PAGE SHAMBURGER tells it as it was at Raleigh-Durham during the PRA’s annual fly-in/trailer-in show. Quite an (un)convention!
THE POPULAR ROTORCRAFT ASSOCIATION’S sixth annual whirl-in held at Raleigh – Durham airport in North Carolina offered some radical departures.
Bob Nesbit flew his “Bandido” from his Charlotte home, an estimated 150 miles following highways to Chapel Hill, thence cross country to Bensen Boondocks — as RDU is called in the whirling group.
Escorted in by a radio-equipped Cessna, Bob and his Bandido averaged 60-mph on the trip. He stopped 5 times and likely is still picking bugs out of his teeth.
During the affair when the tower operator answered Eastern Airlines 727’s request for landing instructions with “You’re number three to follow a Gyrocopter” every body in central North Carolina heard the retort, “Behind the WHAT?”
Nearly a thousand people from 31 states knew what because they had hauled in 50 eggbeaters. Truck drivers and trailer pullers were thrilled that Nesbit had broken the fly-in distance barrier.
And he landed in winds gusting up to 30 knots. Bandido boasts no windshield nor fuselage; it uses at 90 hp McCulloch for engine power. Nesbit has over 85 hours flying Gyrocopters.
New was a Mini-copter owned by All American Engineering of Wilmington (Dela). This company, best known for arrestor gears and air-to-air recovery equipment, is much interested in the potential sales for certified machines.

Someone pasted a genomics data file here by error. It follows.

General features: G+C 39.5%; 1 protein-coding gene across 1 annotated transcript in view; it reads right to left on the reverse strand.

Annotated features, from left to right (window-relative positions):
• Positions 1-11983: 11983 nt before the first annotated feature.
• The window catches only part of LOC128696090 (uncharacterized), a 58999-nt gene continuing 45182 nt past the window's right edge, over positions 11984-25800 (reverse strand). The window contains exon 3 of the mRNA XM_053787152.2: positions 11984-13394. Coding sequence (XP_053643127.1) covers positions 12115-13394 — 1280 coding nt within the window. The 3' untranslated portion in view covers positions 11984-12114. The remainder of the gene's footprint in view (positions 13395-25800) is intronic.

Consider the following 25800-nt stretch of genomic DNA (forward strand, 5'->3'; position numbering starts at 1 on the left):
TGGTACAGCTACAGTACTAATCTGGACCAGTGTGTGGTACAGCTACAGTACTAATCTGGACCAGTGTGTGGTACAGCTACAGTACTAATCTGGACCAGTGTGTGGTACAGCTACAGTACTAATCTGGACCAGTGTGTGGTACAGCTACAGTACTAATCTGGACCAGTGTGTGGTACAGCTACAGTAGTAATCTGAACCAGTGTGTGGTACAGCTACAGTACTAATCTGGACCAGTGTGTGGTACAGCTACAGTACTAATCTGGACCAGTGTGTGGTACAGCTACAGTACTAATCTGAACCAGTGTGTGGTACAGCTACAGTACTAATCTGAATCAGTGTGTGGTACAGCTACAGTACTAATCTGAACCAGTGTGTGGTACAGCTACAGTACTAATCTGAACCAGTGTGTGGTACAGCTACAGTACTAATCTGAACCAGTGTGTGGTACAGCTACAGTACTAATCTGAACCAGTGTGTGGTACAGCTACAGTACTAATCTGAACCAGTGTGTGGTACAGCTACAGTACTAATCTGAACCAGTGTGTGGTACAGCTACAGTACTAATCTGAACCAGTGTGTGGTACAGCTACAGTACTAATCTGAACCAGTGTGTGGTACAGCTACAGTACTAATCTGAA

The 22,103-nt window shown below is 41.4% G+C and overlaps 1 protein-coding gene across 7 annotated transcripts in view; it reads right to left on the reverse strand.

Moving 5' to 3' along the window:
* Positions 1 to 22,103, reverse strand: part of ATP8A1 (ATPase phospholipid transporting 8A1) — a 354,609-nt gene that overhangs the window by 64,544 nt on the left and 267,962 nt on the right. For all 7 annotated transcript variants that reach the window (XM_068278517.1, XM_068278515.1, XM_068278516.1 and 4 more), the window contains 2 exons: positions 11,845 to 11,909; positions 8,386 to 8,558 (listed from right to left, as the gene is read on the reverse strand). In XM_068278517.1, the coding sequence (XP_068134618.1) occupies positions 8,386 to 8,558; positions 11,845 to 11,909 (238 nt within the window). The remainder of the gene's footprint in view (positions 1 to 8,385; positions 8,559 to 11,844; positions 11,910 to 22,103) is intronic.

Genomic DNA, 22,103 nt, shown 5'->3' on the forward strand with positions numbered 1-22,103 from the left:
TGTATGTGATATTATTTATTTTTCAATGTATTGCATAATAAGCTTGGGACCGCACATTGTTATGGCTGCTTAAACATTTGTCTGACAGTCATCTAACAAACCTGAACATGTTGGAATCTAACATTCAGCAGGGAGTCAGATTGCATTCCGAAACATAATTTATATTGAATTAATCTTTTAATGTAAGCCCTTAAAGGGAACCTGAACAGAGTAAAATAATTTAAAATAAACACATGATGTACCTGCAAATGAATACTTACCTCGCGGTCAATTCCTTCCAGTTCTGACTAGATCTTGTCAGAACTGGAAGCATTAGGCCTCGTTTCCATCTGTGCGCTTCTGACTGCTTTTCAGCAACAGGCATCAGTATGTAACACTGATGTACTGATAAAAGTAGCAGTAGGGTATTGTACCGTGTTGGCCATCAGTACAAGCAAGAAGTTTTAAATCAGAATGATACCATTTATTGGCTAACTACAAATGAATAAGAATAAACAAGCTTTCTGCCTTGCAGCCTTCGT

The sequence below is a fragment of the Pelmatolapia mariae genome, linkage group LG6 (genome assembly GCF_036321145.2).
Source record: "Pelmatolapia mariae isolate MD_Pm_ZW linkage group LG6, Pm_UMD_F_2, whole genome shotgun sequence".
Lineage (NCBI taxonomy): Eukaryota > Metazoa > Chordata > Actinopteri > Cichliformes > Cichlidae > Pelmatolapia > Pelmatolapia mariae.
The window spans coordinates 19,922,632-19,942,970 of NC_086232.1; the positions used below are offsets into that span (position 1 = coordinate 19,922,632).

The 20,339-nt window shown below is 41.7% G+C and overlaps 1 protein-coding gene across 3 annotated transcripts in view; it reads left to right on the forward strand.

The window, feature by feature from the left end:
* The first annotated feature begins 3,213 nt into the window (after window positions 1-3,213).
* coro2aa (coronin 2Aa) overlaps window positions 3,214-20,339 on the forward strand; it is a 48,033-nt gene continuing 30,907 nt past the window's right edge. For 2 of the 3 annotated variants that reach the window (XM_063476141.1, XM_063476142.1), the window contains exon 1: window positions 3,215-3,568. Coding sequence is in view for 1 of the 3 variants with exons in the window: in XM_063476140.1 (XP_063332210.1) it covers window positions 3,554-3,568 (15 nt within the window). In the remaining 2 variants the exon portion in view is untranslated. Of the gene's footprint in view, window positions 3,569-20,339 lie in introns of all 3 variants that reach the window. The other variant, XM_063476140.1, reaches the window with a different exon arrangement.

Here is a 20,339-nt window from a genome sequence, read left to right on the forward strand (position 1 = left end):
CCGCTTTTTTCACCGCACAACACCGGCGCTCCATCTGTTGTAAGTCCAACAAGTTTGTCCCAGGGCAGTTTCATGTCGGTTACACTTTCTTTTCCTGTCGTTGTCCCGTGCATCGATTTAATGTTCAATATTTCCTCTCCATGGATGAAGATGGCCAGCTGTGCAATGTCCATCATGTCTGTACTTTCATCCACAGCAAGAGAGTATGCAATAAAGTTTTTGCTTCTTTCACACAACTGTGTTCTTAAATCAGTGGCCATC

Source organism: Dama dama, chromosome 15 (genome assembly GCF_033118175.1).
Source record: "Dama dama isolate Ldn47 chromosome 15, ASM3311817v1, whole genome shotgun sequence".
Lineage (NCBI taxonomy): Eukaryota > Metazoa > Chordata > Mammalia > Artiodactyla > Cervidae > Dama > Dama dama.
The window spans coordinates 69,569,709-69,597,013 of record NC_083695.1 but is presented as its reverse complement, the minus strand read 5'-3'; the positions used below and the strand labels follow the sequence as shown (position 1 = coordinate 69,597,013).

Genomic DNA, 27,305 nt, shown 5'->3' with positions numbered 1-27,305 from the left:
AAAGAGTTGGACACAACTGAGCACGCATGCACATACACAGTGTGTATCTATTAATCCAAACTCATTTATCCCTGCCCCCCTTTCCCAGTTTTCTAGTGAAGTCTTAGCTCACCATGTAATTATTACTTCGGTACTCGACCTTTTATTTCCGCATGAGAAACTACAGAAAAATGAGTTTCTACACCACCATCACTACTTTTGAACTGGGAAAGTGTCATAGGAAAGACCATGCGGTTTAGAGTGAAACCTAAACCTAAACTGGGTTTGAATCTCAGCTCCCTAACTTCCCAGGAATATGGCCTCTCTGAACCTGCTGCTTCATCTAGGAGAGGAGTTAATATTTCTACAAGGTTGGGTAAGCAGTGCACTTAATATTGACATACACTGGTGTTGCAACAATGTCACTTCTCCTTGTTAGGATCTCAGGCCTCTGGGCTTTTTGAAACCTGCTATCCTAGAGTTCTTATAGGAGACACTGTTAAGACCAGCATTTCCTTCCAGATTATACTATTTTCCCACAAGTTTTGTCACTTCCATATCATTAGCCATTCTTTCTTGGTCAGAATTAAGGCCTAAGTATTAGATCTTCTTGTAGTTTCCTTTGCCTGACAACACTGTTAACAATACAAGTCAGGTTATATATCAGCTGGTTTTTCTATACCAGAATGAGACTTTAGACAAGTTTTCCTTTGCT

Assembled from a kit made by Rotorcraft of South Africa, the Mini-copter has a fiberglass fuselage and other refinements not standard in Bensen’s Gyrocopters. Designated the MK-11, AAE’s has a gross of 550 pounds; empty 330 pounds.
Maximum speed, 90-mph, minimum, 25; this from 72 McCulloch horses. A flex drive from the engine turns the 21-foot dia. rotor. On 7 gallons of fuel the Mini-copter has a 150 mile range; a glass tube shows fuel level.
The craft has individual wheel brakes. Joe Barkley, All American’s test pilot, has 6600 hours of fixed wing time; last March he the Mini-copter and rotorcraft flying. He thinks the machine is fun and “quite safe.”
Besides a partial enclosure and windscreen, the Mini-copter has some controls not found on most Gyrocopters. On the left side, level with and forward of the pilot’s seat is a red half-moon shaped throttle handle.
Towards the rear of the seat are some unusual controls: two black sticks—one a parking brake, the other a RSU (rotor speed-up)—then another red handle. This is the trim adjustment. With it the pilot can pre-load rotor stick forces for optimum stability at various weights and speeds.